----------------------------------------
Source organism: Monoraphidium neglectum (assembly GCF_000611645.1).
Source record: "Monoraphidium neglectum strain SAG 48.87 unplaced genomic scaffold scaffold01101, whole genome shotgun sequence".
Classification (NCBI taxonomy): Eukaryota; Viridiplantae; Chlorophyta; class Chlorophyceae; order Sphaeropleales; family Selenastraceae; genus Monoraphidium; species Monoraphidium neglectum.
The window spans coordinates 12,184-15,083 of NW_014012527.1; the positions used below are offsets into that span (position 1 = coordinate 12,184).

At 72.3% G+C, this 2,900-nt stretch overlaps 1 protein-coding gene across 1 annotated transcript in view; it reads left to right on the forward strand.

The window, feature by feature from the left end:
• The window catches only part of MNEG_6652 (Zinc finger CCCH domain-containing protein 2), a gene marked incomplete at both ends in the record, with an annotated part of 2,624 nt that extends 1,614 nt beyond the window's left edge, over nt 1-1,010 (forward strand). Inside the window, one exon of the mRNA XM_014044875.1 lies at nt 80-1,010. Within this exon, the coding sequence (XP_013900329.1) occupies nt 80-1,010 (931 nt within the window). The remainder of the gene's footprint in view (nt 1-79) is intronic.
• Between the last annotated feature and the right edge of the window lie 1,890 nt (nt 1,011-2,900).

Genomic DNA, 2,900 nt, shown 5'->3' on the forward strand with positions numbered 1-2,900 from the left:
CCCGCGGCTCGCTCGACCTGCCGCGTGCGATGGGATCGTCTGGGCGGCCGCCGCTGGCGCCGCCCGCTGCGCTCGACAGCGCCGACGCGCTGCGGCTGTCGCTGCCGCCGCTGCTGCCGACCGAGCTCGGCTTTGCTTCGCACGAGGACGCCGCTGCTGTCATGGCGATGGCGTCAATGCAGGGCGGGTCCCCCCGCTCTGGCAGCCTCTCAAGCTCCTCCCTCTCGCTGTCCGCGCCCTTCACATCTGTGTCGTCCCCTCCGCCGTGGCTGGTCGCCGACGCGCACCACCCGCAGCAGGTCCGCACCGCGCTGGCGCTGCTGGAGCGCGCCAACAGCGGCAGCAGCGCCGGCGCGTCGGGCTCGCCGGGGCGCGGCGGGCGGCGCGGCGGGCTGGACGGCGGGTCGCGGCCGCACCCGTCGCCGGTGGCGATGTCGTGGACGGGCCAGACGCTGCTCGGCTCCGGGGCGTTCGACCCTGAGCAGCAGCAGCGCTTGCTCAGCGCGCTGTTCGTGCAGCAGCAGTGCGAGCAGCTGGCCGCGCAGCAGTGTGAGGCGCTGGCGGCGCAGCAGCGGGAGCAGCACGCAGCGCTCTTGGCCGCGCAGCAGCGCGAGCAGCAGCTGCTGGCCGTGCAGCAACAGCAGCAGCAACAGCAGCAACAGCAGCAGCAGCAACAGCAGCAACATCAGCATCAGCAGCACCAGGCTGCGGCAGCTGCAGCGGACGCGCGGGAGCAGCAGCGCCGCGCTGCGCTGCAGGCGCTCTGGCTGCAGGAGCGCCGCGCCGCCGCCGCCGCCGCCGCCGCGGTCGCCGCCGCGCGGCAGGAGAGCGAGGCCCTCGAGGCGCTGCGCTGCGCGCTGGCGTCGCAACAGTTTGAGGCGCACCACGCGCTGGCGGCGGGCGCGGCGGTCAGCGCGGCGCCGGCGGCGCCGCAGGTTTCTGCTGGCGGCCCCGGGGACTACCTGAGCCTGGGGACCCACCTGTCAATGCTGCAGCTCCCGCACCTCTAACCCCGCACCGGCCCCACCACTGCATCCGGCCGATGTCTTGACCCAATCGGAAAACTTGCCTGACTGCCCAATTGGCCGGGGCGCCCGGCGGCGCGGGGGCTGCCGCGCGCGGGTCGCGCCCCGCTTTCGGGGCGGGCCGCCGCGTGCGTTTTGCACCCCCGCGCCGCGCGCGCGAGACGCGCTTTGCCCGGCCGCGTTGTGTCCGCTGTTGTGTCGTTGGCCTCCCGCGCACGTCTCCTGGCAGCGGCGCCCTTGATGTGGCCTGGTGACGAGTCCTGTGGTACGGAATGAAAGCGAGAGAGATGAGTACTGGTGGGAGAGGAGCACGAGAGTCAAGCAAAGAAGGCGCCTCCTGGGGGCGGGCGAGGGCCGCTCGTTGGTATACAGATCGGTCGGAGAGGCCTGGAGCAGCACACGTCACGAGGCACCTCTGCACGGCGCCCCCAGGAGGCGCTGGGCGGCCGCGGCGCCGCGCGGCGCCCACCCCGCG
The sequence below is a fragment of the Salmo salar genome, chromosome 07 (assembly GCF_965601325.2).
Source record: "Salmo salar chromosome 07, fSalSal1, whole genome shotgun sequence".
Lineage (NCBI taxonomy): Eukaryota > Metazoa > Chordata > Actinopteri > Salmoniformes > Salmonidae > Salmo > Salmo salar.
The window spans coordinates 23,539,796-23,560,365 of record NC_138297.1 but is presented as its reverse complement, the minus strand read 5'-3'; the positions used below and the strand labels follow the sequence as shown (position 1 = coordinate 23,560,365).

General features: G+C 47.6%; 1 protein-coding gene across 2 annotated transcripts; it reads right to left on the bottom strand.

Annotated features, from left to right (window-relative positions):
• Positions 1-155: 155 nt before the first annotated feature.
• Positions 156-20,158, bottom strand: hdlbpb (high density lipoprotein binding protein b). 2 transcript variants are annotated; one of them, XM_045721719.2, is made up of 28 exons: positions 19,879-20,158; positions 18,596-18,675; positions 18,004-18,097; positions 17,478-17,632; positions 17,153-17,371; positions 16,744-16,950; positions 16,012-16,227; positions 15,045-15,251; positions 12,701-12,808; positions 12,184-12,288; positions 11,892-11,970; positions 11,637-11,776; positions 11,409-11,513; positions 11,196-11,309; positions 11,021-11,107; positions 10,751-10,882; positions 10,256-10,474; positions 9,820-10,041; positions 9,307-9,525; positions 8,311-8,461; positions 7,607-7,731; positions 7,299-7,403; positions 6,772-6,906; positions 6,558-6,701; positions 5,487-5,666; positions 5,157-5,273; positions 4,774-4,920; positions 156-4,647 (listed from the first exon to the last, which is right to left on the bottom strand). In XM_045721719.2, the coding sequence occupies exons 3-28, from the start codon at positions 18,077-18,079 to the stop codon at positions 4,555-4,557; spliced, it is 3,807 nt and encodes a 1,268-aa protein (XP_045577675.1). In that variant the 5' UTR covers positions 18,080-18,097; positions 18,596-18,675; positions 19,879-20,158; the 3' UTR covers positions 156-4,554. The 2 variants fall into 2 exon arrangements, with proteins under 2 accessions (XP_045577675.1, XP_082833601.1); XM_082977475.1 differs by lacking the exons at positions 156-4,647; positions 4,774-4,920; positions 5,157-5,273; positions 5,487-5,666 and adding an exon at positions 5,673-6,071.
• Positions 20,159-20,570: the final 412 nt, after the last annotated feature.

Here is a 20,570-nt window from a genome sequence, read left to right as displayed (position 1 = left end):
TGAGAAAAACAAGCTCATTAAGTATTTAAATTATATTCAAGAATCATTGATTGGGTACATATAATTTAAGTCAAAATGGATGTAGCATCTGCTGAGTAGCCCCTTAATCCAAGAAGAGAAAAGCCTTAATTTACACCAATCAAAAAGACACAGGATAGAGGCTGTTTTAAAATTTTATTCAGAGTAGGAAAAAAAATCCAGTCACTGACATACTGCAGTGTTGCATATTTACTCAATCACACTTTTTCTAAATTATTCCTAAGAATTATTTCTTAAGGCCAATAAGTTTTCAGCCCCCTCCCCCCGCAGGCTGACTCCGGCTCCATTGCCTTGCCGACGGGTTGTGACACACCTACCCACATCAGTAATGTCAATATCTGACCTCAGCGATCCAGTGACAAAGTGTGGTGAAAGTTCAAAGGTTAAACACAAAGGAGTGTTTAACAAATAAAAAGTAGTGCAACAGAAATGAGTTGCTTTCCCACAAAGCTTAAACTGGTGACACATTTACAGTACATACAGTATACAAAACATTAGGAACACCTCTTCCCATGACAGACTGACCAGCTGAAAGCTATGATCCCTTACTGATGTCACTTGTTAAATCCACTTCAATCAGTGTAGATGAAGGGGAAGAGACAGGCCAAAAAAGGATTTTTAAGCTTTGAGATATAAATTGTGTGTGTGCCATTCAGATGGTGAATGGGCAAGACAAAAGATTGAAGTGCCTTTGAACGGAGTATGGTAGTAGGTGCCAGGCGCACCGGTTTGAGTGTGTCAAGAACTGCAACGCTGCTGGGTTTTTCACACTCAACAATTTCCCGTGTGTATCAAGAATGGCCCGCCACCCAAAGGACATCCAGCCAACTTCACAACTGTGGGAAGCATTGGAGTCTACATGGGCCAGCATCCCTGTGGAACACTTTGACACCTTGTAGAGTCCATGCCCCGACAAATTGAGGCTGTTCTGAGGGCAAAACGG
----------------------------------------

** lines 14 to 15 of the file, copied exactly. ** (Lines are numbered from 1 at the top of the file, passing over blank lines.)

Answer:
The window spans coordinates 23,539,796-23,560,365 of record NC_138297.1 but is presented as its reverse complement, the minus strand read 5'-3'; the positions used below and the strand labels follow the sequence as shown (position 1 = coordinate 23,560,365).

General features: G+C 47.6%; 1 protein-coding gene across 2 annotated transcripts; it reads right to left on the bottom strand.